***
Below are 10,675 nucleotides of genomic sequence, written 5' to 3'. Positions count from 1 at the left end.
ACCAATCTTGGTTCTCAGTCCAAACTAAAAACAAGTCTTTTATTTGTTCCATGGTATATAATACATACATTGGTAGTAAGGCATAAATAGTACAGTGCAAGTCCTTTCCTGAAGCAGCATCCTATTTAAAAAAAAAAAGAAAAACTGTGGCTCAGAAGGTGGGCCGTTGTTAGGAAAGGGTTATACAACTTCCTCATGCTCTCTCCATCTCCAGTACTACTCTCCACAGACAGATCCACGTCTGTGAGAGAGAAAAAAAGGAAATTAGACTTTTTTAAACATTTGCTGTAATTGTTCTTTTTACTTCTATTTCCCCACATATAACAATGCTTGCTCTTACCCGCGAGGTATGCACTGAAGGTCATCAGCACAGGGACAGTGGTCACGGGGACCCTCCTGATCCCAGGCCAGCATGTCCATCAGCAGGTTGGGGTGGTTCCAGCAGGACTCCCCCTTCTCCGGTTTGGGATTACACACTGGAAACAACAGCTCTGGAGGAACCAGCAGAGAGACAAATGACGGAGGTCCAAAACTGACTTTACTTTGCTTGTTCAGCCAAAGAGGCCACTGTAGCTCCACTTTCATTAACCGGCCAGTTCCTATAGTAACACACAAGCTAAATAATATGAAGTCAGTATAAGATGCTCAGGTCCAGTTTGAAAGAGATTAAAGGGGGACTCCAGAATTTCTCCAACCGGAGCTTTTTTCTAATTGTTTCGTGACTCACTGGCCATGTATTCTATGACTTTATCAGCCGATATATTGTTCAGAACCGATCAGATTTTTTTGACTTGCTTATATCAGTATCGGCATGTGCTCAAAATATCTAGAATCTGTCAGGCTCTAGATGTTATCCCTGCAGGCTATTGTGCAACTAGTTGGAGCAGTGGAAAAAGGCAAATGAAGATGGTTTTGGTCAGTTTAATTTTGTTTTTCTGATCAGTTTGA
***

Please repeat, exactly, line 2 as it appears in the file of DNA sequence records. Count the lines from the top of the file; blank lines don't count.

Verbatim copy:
ACCAATCTTGGTTCTCAGTCCAAACTAAAAACAAGTCTTTTATTTGTTCCATGGTATATAATACATACATTGGTAGTAAGGCATAAATAGTACAGTGCAAGTCCTTTCCTGAAGCAGCATCCTATTTAAAAAAAAAAAGAAAAACTGTGGCTCAGAAGGTGGGCCGTTGTTAGGAAAGGGTTATACAACTTCCTCATGCTCTCTCCATCTCCAGTACTACTCTCCACAGACAGATCCACGTCTGTGAGAGAGAAAAAAAGGAAATTAGACTTTTTTAAACATTTGCTGTAATTGTTCTTTTTACTTCTATTTCCCCACATATAACAATGCTTGCTCTTACCCGCGAGGTATGCACTGAAGGTCATCAGCACAGGGACAGTGGTCACGGGGACCCTCCTGATCCCAGGCCAGCATGTCCATCAGCAGGTTGGGGTGGTTCCAGCAGGACTCCCCCTTCTCCGGTTTGGGATTACACACTGGAAACAACAGCTCTGGAGGAACCAGCAGAGAGACAAATGACGGAGGTCCAAAACTGACTTTACTTTGCTTGTTCAGCCAAAGAGGCCACTGTAGCTCCACTTTCATTAACCGGCCAGTTCCTATAGTAACACACAAGCTAAATAATATGAAGTCAGTATAAGATGCTCAGGTCCAGTTTGAAAGAGATTAAAGGGGGACTCCAGAATTTCTCCAACCGGAGCTTTTTTCTAATTGTTTCGTGACTCACTGGCCATGTATTCTATGACTTTATCAGCCGATATATTGTTCAGAACCGATCAGATTTTTTTGACTTGCTTATATCAGTATCGGCATGTGCTCAAAATATCTAGAATCTGTCAGGCTCTAGATGTTATCCCTGCAGGCTATTGTGCAACTAGTTGGAGCAGTGGAAAAAGGCAAATGAAGATGGTTTTGGTCAGTTTAATTTTGTTTTTCTGATCAGTTTGA